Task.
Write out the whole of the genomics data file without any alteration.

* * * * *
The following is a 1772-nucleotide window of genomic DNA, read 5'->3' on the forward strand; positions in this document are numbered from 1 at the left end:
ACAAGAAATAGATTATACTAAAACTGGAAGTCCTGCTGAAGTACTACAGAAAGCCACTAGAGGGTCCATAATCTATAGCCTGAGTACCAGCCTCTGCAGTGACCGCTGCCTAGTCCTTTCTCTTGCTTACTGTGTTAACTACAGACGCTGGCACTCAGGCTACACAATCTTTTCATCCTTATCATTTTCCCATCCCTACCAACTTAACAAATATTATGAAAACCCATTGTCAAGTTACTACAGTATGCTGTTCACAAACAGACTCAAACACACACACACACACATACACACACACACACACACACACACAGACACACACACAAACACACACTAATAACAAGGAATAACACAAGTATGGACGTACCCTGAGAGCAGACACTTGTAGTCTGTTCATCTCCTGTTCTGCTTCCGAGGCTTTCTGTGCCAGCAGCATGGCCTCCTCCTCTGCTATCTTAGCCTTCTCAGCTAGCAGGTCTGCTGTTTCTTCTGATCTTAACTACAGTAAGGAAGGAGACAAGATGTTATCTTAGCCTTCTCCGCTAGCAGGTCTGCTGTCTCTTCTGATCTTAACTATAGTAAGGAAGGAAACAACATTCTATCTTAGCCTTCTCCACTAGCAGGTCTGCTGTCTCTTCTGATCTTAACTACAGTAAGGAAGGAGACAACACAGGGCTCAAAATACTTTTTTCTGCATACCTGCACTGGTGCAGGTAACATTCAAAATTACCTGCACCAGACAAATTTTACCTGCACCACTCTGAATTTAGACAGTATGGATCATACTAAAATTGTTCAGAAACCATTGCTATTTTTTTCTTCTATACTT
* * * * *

The following is a 1772-nucleotide window of genomic DNA, read 5'->3' on the forward strand; positions in this document are numbered from 1 at the left end:
ACAAGAAATAGATTATACTAAAACTGGAAGTCCTGCTGAAGTACTACAGAAAGCCACTAGAGGGTCCATAATCTATAGCCTGAGTACCAGCCTCTGCAGTGACCGCTGCCTAGTCCTTTCTCTTGCTTACTGTGTTAACTACAGACGCTGGCACTCAGGCTACACAATCTTTTCATCCTTATCATTTTCCCATCCCTACCAACTTAACAAATATTATGAAAACCCATTGTCAAGTTACTACAGTATGCTGTTCACAAACAGACTCAAACACACACACACACACATACACACACACACACACACACACACAGACACACACACAAACACACACTAATAACAAGGAATAACACAAGTATGGACGTACCCTGAGAGCAGACACTTGTAGTCTGTTCATCTCCTGTTCTGCTTCCGAGGCTTTCTGTGCCAGCAGCATGGCCTCCTCCTCTGCTATCTTAGCCTTCTCAGCTAGCAGGTCTGCTGTTTCTTCTGATCTTAACTACAGTAAGGAAGGAGACAAGATGTTATCTTAGCCTTCTCCGCTAGCAGGTCTGCTGTCTCTTCTGATCTTAACTATAGTAAGGAAGGAAACAACATTCTATCTTAGCCTTCTCCACTAGCAGGTCTGCTGTCTCTTCTGATCTTAACTACAGTAAGGAAGGAGACAACACAGGGCTCAAAATACTTTTTTCTGCATACCTGCACTGGTGCAGGTAACATTCAAAATTACCTGCACCAGACAAATTTTACCTGCACCACTCTGAATTTAGACAGTATGGATCATACTAAAATTGTTCAGAAACCATTGCTATTTTTTTCTTCTATACTT